Toilet Training

Last update :23/01/2019
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Edited by Dr. Simone Rugolotto, pediatrician, neonatologist, geneticist. (

This term defines a very delicate moment in the life of a child in which he learns to pass urine (urination) and stools (defecation) in a potty or acceptable recipients/locations.
Some Authors also use the term of education to sphincters’ control, both for passing urine and stools.

Sphincters are ring-shaped muscles which are around the anus, their contraction causes its closure.
Defecation includes the relaxation of the internal anal sphincter, the external anal sphincter (voluntary), and of the pubo-rectal muscle. The action of the so-called “abdominal press” (contraction of the muscles of the wall of the abdomen) determines the elimination of stools. Squatting/sitting considerably facilitate the action of these muscles. Urination takes place with the contraction of the detrusor muscle of the bladder and the relaxation of the sphincters of the base of the bladder and of the urethra. It has been reported that “complete control” of the sphincters starts generally between 18 months and 2 years, the age when the child learns to control, on his own will, the bladder and the bowel. Bowel control is more difficult because the child needs to recognize the stimulus, and at the same time, he must learn to relax the muscles of the anus and to contract the abdominal muscles, in order to help the bowel movements (peristalsis) which eventually ends up with elimination. However, this capability doesn’t develop in all children at the same age, because it is conditioned by the level of maturation of the nervous system and by the provided toilet training method.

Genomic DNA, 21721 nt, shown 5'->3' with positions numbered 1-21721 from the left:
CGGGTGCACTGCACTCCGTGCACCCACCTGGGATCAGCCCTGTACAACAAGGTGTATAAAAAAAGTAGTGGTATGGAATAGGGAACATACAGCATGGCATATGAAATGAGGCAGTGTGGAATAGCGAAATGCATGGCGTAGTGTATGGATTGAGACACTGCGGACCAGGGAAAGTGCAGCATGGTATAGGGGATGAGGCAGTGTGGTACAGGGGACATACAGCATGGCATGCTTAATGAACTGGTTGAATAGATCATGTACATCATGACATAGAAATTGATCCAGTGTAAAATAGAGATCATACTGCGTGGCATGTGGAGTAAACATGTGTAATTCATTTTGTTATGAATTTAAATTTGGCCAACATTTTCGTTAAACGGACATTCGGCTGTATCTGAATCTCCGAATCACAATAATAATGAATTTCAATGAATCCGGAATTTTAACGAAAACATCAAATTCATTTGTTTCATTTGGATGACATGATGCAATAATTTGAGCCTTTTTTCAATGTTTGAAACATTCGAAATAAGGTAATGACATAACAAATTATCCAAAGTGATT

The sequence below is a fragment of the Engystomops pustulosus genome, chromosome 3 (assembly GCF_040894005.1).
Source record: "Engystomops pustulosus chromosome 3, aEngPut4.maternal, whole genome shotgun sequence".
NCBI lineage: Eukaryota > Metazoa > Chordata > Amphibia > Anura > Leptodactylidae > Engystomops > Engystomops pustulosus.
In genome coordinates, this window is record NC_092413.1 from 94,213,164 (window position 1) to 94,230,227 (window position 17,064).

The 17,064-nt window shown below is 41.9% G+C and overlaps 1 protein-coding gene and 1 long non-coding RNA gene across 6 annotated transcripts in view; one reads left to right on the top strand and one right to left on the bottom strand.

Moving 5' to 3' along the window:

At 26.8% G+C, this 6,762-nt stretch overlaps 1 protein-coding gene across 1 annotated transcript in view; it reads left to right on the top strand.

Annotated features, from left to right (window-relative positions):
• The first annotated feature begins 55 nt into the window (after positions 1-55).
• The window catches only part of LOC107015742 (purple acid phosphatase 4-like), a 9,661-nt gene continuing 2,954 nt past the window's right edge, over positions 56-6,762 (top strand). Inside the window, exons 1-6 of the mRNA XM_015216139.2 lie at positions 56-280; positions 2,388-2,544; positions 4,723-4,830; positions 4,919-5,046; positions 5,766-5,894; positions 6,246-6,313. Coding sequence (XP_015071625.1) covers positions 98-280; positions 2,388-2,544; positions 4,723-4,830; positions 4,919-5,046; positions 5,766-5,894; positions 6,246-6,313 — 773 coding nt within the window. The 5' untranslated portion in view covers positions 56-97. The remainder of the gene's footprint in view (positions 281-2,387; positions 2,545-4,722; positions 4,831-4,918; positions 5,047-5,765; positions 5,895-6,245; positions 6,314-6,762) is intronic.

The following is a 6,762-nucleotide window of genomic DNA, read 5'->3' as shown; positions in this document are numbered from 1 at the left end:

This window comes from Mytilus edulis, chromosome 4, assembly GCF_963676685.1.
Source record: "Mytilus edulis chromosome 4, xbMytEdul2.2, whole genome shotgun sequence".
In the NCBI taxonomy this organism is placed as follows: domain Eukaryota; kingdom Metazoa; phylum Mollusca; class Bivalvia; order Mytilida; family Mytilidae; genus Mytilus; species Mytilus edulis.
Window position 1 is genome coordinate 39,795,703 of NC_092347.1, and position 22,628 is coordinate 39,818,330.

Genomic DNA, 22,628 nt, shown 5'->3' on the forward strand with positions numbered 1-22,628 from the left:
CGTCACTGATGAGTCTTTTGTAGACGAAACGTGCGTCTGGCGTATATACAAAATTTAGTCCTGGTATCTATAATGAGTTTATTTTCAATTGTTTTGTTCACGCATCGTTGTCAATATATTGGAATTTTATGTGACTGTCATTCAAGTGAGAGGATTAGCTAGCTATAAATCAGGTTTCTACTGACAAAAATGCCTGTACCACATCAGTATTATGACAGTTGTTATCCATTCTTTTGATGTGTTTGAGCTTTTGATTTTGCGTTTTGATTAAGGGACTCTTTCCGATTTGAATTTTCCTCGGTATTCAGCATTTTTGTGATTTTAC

Currently, according to the available international guidelines, the majority of pediatricians recommend to start independent toilet training at 18-24 months of age. This recommendation is based on the guidelines of the American Academy of Pediatrics, which refer to some studies made by Dr Brazelton in 1962. According to this Author, an early start of toilet training is not recommended, in order to avoid possible failures that may have negative consequences on the child’s self-esteem or that of parent’s self-esteem. For this reason, it is recommended to wait until the child shows that he is ready to start toilet training and is aware of urination’s and defecation’s stimuli, although there is no scientific evidence of side effects associated to an early start of toilet training. Today independent toilet training is practiced by the majority of people and the signs which tell us that the child is ready to start are as follows: the ability to walk up to the potty, to remain dry a few hours, to sit confidently on the potty, and to be able to communicate his own needs. As a matter of fact, parents’ practical benefits prevail over the child’s real needs and independent toilet training is even more delayed, with the result that, not rarely, children of three or older still wear a diaper all day long. Recent clinical studies have shown an increase in the pattern of constipation and enuresis in children, and some experts see a connection between these problems and the late start of toilet training.